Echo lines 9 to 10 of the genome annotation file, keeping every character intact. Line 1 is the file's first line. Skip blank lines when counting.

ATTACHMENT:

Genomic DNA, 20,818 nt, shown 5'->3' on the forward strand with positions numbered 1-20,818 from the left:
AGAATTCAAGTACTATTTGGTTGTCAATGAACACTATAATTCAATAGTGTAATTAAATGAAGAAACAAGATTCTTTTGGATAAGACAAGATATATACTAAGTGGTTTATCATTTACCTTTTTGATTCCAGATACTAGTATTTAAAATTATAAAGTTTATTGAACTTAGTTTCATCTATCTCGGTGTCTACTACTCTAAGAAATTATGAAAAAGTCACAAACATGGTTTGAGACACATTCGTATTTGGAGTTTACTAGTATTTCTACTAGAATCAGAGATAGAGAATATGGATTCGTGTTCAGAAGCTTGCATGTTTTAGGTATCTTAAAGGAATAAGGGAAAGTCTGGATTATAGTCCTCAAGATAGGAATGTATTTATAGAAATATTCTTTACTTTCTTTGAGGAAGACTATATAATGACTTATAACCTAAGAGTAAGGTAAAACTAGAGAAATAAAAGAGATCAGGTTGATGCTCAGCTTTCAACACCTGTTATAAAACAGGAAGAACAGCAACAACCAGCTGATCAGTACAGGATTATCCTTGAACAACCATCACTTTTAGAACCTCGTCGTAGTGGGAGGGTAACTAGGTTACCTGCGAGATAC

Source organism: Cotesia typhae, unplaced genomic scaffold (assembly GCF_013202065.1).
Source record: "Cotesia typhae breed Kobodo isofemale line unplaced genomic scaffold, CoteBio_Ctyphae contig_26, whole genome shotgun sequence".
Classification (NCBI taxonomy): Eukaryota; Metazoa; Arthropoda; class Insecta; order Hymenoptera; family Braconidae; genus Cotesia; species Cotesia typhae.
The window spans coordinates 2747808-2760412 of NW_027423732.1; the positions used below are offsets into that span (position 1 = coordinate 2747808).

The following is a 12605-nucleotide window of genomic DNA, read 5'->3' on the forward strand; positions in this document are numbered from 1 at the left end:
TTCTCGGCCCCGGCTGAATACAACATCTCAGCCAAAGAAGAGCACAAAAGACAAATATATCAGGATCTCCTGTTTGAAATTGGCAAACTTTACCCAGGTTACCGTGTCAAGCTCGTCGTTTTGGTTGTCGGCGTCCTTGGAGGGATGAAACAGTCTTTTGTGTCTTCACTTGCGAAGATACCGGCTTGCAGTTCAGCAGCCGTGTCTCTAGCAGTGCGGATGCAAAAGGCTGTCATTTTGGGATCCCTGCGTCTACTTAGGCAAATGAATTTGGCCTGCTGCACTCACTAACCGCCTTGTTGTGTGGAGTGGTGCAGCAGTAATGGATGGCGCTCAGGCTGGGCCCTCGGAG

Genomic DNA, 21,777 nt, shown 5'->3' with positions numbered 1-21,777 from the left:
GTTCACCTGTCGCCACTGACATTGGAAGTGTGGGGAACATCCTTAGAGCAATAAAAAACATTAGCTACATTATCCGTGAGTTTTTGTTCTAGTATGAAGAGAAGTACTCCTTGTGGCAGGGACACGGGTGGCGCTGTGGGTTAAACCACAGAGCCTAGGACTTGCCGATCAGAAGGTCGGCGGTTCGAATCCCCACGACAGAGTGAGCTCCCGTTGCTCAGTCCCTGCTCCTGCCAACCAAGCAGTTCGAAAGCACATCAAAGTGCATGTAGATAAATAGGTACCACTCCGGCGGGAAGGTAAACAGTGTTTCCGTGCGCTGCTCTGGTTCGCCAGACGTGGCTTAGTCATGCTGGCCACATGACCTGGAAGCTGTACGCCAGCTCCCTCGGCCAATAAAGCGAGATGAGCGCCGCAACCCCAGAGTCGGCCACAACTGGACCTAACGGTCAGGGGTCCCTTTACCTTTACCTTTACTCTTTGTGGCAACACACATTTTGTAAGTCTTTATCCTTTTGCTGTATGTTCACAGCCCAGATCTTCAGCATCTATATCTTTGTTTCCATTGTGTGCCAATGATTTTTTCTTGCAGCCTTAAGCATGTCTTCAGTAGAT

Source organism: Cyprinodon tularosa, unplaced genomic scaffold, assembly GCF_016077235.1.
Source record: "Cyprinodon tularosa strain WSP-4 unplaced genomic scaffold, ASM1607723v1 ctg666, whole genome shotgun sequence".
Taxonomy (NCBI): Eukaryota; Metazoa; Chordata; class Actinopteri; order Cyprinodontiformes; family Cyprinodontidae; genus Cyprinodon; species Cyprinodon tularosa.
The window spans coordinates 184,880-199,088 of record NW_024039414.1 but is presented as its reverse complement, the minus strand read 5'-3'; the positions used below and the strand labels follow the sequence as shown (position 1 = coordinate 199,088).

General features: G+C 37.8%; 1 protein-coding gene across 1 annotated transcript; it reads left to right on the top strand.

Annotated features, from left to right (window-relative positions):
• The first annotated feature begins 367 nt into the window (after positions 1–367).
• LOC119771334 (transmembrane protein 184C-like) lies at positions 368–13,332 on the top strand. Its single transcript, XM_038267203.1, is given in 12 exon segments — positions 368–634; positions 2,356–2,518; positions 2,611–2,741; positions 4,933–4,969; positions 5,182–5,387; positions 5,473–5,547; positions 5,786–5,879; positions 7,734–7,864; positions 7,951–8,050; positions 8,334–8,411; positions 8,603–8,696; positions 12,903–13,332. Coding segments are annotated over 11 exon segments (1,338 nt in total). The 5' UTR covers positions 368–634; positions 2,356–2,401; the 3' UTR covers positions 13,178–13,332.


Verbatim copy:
Genomic DNA, 21,777 nt, shown 5'->3' with positions numbered 1-21,777 from the left:
GTTCACCTGTCGCCACTGACATTGGAAGTGTGGGGAACATCCTTAGAGCAATAAAAAACATTAGCTACATTATCCGTGAGTTTTTGTTCTAGTATGAAGAGAAGTACTCCTTGTGGCAGGGACACGGGTGGCGCTGTGGGTTAAACCACAGAGCCTAGGACTTGCCGATCAGAAGGTCGGCGGTTCGAATCCCCACGACAGAGTGAGCTCCCGTTGCTCAGTCCCTGCTCCTGCCAACCAAGCAGTTCGAAAGCACATCAAAGTGCATGTAGATAAATAGGTACCACTCCGGCGGGAAGGTAAACAGTGTTTCCGTGCGCTGCTCTGGTTCGCCAGACGTGGCTTAGTCATGCTGGCCACATGACCTGGAAGCTGTACGCCAGCTCCCTCGGCCAATAAAGCGAGATGAGCGCCGCAACCCCAGAGTCGGCCACAACTGGACCTAACGGTCAGGGGTCCCTTTACCTTTACCTTTACTCTTTGTGGCAACACACATTTTGTAAGTCTTTATCCTTTTGCTGTATGTTCACAGCCCAGATCTTCAGCATCTATATCTTTGTTTCCATTGTGTGCCAATGATTTTTTCTTGCAGCCTTAAGCATGTCTTCAGTAGAT